Here you’ll find merch, Issue #11 story excerpts, interviews, the issue’s Spotify playlist, & links to reviews. So take a look, and make sure you haven’t missed anything!
Me never notice the little stowaway until it come time fi cook the morning’s first batch of hominy. A lizard as big as me index finger bury ina the brown sugar I just pick up from the Constant Spring Market. Poor thing probably dead after me pack down as much as the little plastic baggie could carry.
How many mornings me go a market and bring back nothing but the day’s ingredients? From the first time I decide to do business with the wholesaler, who love sell them wares in open-air market, I take care to look out for little critter that love munch pon pimento, cloves or whatever them can get themselves into. A little over 80,000 mornings and now the clock reset to zero.
But first, chérie, try to picture Maam Iba: our tall fisherman from Conakry, standing nearly naked on his beach. His thin beard is starting to turn more white than gray, and looks like it’s always been more gray than black. His hair is still thick, though always retreating, as if in terror of his forehead. His eyes have darker whites and lighter browns. You can hear him when he smiles, and you can see time in his spine.
Leave him here for a moment, and picture the way his days, as far back as anyone in Conakry can now remember, have always been the same.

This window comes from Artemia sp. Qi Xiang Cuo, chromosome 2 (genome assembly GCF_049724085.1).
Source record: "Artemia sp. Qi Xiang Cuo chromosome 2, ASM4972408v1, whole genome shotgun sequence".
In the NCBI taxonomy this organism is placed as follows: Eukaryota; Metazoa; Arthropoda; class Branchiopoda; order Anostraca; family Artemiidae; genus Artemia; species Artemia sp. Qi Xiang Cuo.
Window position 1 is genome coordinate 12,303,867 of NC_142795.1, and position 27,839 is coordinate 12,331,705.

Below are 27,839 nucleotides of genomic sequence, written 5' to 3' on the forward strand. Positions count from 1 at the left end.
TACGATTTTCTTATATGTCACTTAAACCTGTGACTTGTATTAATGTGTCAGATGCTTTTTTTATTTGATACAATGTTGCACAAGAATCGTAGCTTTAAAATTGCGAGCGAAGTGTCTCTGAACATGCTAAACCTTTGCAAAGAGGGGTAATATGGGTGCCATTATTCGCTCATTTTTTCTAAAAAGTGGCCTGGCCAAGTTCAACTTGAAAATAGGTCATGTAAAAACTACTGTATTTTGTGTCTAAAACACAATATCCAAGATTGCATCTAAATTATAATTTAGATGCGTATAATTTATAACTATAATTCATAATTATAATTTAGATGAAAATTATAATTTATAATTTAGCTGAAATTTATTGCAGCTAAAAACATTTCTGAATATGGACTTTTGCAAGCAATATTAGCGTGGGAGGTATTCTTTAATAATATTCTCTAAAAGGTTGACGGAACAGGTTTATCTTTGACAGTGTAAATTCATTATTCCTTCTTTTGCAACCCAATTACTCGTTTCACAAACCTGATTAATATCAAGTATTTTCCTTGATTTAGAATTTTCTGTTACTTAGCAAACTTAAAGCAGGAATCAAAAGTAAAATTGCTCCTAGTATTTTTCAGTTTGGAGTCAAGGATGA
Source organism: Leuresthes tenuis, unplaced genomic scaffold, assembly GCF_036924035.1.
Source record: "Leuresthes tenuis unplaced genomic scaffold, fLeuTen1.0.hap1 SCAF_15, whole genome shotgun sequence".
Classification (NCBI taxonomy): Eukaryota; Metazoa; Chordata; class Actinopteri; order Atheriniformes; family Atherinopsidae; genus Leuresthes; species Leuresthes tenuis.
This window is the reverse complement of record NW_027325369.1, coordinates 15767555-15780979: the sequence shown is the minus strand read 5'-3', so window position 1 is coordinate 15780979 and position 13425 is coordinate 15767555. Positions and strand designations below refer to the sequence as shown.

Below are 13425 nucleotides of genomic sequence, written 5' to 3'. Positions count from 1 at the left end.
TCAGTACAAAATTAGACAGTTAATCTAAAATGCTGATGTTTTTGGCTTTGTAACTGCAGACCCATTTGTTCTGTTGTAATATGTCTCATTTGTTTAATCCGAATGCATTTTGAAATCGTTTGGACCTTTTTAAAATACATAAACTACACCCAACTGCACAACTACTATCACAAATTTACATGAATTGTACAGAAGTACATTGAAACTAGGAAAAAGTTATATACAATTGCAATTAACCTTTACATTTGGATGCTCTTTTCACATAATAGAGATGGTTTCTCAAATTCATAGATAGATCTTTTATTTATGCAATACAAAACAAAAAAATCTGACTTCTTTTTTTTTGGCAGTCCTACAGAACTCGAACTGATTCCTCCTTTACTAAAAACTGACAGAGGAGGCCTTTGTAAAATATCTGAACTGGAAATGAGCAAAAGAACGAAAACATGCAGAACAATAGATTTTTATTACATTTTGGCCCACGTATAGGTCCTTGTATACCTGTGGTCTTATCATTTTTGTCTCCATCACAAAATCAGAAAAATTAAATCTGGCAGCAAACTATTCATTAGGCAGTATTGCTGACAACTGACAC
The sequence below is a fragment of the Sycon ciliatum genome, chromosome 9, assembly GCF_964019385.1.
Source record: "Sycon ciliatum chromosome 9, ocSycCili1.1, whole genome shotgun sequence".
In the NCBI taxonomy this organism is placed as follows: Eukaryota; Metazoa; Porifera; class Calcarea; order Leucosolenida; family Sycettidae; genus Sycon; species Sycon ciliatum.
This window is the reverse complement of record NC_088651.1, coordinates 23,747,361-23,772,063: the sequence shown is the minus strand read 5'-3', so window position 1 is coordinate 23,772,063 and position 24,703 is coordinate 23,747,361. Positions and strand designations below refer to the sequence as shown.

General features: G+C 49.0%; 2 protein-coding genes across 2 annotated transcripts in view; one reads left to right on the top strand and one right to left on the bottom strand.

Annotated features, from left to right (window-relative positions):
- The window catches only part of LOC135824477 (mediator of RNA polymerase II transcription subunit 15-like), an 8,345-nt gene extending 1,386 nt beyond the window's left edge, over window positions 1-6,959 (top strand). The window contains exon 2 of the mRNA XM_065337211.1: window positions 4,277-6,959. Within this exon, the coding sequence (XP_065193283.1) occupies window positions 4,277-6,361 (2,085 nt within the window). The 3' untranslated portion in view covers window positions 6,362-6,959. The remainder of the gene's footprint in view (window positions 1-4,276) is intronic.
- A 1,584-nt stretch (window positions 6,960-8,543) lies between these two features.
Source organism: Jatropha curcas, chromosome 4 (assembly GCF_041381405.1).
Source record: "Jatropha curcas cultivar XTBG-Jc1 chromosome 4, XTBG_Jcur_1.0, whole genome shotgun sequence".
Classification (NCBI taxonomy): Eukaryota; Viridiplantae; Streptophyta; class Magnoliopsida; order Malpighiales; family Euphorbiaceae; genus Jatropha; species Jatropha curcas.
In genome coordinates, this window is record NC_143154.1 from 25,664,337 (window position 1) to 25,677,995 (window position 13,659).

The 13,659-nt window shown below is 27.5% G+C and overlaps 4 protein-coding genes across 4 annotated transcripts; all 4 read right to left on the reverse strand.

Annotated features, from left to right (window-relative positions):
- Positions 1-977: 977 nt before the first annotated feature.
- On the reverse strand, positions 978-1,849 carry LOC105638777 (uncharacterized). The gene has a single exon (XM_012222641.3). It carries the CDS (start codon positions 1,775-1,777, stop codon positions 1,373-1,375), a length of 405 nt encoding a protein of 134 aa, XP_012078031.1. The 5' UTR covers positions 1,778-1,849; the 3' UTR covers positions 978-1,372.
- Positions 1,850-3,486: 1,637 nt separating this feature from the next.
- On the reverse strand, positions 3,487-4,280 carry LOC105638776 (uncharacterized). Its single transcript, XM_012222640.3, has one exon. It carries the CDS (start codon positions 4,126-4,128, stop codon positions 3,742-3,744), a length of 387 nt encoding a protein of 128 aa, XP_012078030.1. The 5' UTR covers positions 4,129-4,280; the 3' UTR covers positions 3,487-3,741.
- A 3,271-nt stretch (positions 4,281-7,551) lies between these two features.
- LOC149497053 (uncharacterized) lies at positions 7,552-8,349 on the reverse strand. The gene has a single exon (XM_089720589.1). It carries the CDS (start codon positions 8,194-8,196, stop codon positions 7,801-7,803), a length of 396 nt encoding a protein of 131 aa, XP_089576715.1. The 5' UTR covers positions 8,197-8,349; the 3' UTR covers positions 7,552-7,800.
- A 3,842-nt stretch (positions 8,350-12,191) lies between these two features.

I see the dragon feather first, but when I record our progress for the day, I will write that Nihla was the one to discover the first hopeful sign. I will give her that kindness, a gift that will only matter if we find the dragon and don’t die in the middle of the wastes. If my manuscript survives as long as those of the greatest poets in my family, I will not only be giving her a kindness but bestowing even greater honor upon her. Few ever touch a dragon’s feather, whether it is still attached to the dragon or not.
She stood in a brass doll stand on the window shelf in Mrs. Lovey’s Irresistible Toys and Candy Store looking out on Eighth Avenue and 72nd Street. The casual passer-by would have easily missed the momentary gleam in the doll’s eyes. She awoke that day and named herself Chevella because that was the only word she could remember from the old language of the doll world. She didn’t remember much of her life before; all she had now was the rubbery plastic odor of her, the mahogany sheen of her doll skin, and the intense yearning for love that yokes all doll forms to the human world.
Poem: “A Song For Midday” by Maz Hedgehog
Poem: “Ọ́jí Íjè [KOLA JOURNEY]“ by Uche Ogbuji